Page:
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10.22.15

Links 22/10/2015: *buntu 15.10 Wily Werewolf, Free Software in UK and French Government

Posted in News Roundup at 8:00 pm by Dr. Roy Schestowitz

GNOME bluefish

Contents

GNU/Linux

Free Software/Open Source

  • When my open source intern project went global

    Sure, I may have only contributed a couple hundred lines of code. In the long run, however, I know that my CI efforts will soon pull together better software that’s tested thoroughly, beginning with the community of developers themselves. I see that as indirectly contributing millions of lines of better code. I had an idea on how to do something better and took action on it, a freedom you won’t find in other types of organizations.

  • Why Southeast Asia should embrace the open source movement

    In the last five years, Southeast Asia has grown to become a big consumer of modern web technologies to create digital products and services. More and more tech companies from the US are opening offices here and many with the goal to build engineering and development offices for their regional needs.

  • How open source took me from a beginner coder to a credited contributor

    I’d like to share my experiences with Free Software Melbourne, its free software workshop, and, more importantly, what has happened since then because it’s kinda cool—it’s not what I expected.

    I consider myself a beginner programmer. Most of the time I have no idea what I am doing and no idea what the documentation is trying to convey. Lost is perhaps my most common emotion.

  • Orbbec Releases Open Source SDK to GitHub for Their Astra 3D Camera Technology

    The Orbbec Persee is basically a less expensive XBox Kinect on steroids, and the developers are committed to making sure that their technology is available for everyone to develop and improve. They say that they want to foster a culture of open source innovation where the developers and the creative coding community play an irreplaceable role in the evolution of gesture controls and the Persee hardware. To that end they have released an open source software development kit (SDK) on GitHub so anyone can download and develop software using the versatile and powerful smart 3D camera-computer.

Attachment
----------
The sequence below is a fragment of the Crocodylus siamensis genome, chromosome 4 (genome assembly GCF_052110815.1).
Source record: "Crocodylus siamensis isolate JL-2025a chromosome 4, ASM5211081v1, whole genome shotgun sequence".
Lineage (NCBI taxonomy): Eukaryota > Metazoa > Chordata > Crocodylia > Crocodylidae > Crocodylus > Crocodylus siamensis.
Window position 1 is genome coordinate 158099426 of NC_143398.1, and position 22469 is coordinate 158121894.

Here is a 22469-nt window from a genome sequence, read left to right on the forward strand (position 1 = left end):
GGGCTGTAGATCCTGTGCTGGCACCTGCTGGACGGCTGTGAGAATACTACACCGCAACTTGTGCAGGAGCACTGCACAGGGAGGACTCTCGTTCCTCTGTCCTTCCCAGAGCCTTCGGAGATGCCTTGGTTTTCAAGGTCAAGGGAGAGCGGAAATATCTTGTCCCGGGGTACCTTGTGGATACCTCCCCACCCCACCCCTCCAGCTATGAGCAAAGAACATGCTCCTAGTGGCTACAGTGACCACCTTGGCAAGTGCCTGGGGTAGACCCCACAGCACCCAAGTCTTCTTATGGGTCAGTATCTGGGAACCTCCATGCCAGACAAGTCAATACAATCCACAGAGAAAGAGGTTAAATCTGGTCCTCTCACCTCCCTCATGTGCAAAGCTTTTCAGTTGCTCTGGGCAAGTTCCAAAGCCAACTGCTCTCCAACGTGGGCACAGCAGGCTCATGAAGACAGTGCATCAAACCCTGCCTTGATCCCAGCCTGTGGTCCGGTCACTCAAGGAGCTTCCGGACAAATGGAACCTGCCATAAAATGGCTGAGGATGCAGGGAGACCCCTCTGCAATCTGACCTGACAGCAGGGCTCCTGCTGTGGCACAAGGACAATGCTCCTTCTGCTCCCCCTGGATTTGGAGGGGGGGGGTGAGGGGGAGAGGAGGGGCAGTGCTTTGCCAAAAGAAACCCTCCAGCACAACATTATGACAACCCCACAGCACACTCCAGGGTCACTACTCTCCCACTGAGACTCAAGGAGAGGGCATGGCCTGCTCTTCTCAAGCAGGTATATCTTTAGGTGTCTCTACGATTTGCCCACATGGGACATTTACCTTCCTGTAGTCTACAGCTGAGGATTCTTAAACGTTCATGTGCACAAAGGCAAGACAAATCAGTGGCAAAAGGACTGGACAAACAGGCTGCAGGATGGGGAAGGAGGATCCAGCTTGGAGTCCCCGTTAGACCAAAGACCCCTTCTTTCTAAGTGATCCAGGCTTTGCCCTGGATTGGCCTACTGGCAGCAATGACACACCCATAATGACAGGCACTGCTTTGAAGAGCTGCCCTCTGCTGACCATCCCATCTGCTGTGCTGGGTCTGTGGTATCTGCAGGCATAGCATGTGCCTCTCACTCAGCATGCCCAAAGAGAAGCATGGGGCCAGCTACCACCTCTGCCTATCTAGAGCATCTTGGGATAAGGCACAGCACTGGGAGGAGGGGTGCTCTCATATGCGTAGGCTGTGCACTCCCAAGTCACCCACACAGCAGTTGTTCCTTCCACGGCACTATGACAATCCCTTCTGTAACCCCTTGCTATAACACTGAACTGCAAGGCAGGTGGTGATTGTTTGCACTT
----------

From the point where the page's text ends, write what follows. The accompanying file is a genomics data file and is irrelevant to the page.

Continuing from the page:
• Going Gonzo at ‘All Things Open’

    “Footballs in a basketball state,” I said wryly, looking down on a guy who was sitting across the table, absently playing with some small swag footballs imprinted with a company logo.

  • LookingGlass Simplifies Threat Intel with Contribution to Open Source Community
  • LookingGlass Open-Sources Threat Intel Engine

    LookingGlass Cyber Solutions has announced OpenTPX, a contribution to the open-source community to enable threat intelligence providers and security operations to integrate full context across their security portfolios.

  • SA firms wins international BOSSIE open source award

    Dev2, a software developer based in Hillcrest, has been awarded the prestigious 2015 BOSSIE open source aware.

  • Introducing TastyIgniter – Open source Restaurant Ordering & Reservation System

    I’m looking to release a stable version sometime this month after adding new features from user feedback. I’ve recently completed the user acceptance testing.

  • Coinprism releases an open source ‘transaction chain’

    The open source system is now used by companies such as NASDAQ…

  • Open Standards developer Coinprism releases enterprise blockchain
  • Coinprism Launches Open-Source Permissioned Ledger With Bitcoin ‘Anchors’
  • Coinprism Launches OpenChain, an Open-Source Distributed Ledger
  • Orbbec Releases SDK to GitHub for Open Sourced 3D Application Development
  • Orbbec Releases Open Source Version Of Astra SDK For Persee 3D Camera
  • Open source opens world of growth for startup companies

    The open source community holds dear the concepts of open exchange, participation, rapid prototyping, meritocracy, transparency, participation and collaboration, values emphasized among startups.

  • Open source leads the future of Cloud

    When looking to provide Cloud deployments, channel players are faced with a vast array of offerings from vendors all claiming to offer the ideal solution to a client’s needs. Being spoilt for choice, it has become increasingly difficult for partners to differentiate from competitors.

    As the model for Cloud providers expands to include private Cloud build-outs, container-based infrastructure and Platform-as-a-Service (PaaS) solutions, partners need additional flexibility to better meet customer needs for Cloud-based technologies.

    As such, a complete set of unique Cloud services can help partners plan, build and manage a private or hybrid Cloud while still using a multi-vendor infrastructure.

  • Oceanography for Everyone: Empowering researchers, educators, and citizen scientists through open-source hardware

    Three years ago, Kersey Sturdivant and myself launched an ambitious crowdfunding project–the OpenCTD–with the plan to produce a low-cost, open-source CTD for thousands of dollars less than the commercial alternative. That campaign fizzled, bringing in barely 60% of our target goal. After taxes and fees, that amounted to about $3500 available to us to play around with. The OpenCTD wasn’t dead, but it was on life support.

  • Zepheira Upgrades Its Open Source Tools